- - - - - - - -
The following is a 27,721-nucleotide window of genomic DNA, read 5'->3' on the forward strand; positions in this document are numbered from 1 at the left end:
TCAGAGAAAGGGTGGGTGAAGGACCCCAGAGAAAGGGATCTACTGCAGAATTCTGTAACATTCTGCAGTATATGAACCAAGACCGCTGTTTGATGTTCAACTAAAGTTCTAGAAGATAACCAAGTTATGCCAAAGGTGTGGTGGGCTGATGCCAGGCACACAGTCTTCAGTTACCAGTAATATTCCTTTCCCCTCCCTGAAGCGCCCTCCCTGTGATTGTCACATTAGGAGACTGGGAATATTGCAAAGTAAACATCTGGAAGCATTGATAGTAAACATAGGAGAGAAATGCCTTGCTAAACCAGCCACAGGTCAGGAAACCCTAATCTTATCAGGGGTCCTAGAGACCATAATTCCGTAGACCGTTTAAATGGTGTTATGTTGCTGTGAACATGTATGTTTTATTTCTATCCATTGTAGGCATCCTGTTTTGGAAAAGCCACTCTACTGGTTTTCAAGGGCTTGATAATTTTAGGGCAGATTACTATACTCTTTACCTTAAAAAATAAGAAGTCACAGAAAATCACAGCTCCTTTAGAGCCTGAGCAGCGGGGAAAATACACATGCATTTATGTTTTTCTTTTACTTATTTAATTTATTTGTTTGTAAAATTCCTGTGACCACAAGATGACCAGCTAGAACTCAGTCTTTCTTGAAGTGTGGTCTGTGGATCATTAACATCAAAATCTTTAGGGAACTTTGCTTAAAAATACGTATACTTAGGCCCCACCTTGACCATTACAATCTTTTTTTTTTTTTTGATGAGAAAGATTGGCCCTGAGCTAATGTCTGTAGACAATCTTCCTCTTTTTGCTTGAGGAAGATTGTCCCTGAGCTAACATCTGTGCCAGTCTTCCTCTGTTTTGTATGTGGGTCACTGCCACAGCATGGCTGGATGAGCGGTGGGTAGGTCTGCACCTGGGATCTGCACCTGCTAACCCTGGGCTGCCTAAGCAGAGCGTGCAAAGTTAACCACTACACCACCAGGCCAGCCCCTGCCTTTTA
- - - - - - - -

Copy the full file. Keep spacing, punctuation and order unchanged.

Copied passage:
The following is a 27,721-nucleotide window of genomic DNA, read 5'->3' on the forward strand; positions in this document are numbered from 1 at the left end:
TCAGAGAAAGGGTGGGTGAAGGACCCCAGAGAAAGGGATCTACTGCAGAATTCTGTAACATTCTGCAGTATATGAACCAAGACCGCTGTTTGATGTTCAACTAAAGTTCTAGAAGATAACCAAGTTATGCCAAAGGTGTGGTGGGCTGATGCCAGGCACACAGTCTTCAGTTACCAGTAATATTCCTTTCCCCTCCCTGAAGCGCCCTCCCTGTGATTGTCACATTAGGAGACTGGGAATATTGCAAAGTAAACATCTGGAAGCATTGATAGTAAACATAGGAGAGAAATGCCTTGCTAAACCAGCCACAGGTCAGGAAACCCTAATCTTATCAGGGGTCCTAGAGACCATAATTCCGTAGACCGTTTAAATGGTGTTATGTTGCTGTGAACATGTATGTTTTATTTCTATCCATTGTAGGCATCCTGTTTTGGAAAAGCCACTCTACTGGTTTTCAAGGGCTTGATAATTTTAGGGCAGATTACTATACTCTTTACCTTAAAAAATAAGAAGTCACAGAAAATCACAGCTCCTTTAGAGCCTGAGCAGCGGGGAAAATACACATGCATTTATGTTTTTCTTTTACTTATTTAATTTATTTGTTTGTAAAATTCCTGTGACCACAAGATGACCAGCTAGAACTCAGTCTTTCTTGAAGTGTGGTCTGTGGATCATTAACATCAAAATCTTTAGGGAACTTTGCTTAAAAATACGTATACTTAGGCCCCACCTTGACCATTACAATCTTTTTTTTTTTTTTGATGAGAAAGATTGGCCCTGAGCTAATGTCTGTAGACAATCTTCCTCTTTTTGCTTGAGGAAGATTGTCCCTGAGCTAACATCTGTGCCAGTCTTCCTCTGTTTTGTATGTGGGTCACTGCCACAGCATGGCTGGATGAGCGGTGGGTAGGTCTGCACCTGGGATCTGCACCTGCTAACCCTGGGCTGCCTAAGCAGAGCGTGCAAAGTTAACCACTACACCACCAGGCCAGCCCCTGCCTTTTA